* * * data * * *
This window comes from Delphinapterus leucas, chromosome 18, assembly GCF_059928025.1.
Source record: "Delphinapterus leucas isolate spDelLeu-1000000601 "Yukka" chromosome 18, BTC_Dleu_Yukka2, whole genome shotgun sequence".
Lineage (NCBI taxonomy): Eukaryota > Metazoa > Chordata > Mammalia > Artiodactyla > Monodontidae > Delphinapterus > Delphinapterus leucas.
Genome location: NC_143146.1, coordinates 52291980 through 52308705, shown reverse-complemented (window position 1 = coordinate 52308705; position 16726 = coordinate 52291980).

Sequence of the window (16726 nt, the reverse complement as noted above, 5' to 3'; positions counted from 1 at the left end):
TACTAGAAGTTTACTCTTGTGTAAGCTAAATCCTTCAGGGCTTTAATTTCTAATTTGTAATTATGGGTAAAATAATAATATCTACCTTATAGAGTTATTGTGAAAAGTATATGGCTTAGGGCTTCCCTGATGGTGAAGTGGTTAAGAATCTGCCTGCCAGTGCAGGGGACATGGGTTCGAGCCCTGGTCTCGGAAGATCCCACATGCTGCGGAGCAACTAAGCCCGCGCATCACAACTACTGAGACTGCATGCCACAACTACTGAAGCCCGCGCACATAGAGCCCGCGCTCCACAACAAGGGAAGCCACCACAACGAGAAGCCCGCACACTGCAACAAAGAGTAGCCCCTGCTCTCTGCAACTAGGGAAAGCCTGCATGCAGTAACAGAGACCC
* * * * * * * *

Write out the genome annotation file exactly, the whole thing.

This window comes from Delphinapterus leucas, chromosome 18, assembly GCF_059928025.1.
Source record: "Delphinapterus leucas isolate spDelLeu-1000000601 "Yukka" chromosome 18, BTC_Dleu_Yukka2, whole genome shotgun sequence".
Lineage (NCBI taxonomy): Eukaryota > Metazoa > Chordata > Mammalia > Artiodactyla > Monodontidae > Delphinapterus > Delphinapterus leucas.
Genome location: NC_143146.1, coordinates 52291980 through 52308705, shown reverse-complemented (window position 1 = coordinate 52308705; position 16726 = coordinate 52291980).

Sequence of the window (16726 nt, the reverse complement as noted above, 5' to 3'; positions counted from 1 at the left end):
TACTAGAAGTTTACTCTTGTGTAAGCTAAATCCTTCAGGGCTTTAATTTCTAATTTGTAATTATGGGTAAAATAATAATATCTACCTTATAGAGTTATTGTGAAAAGTATATGGCTTAGGGCTTCCCTGATGGTGAAGTGGTTAAGAATCTGCCTGCCAGTGCAGGGGACATGGGTTCGAGCCCTGGTCTCGGAAGATCCCACATGCTGCGGAGCAACTAAGCCCGCGCATCACAACTACTGAGACTGCATGCCACAACTACTGAAGCCCGCGCACATAGAGCCCGCGCTCCACAACAAGGGAAGCCACCACAACGAGAAGCCCGCACACTGCAACAAAGAGTAGCCCCTGCTCTCTGCAACTAGGGAAAGCCTGCATGCAGTAACAGAGACCC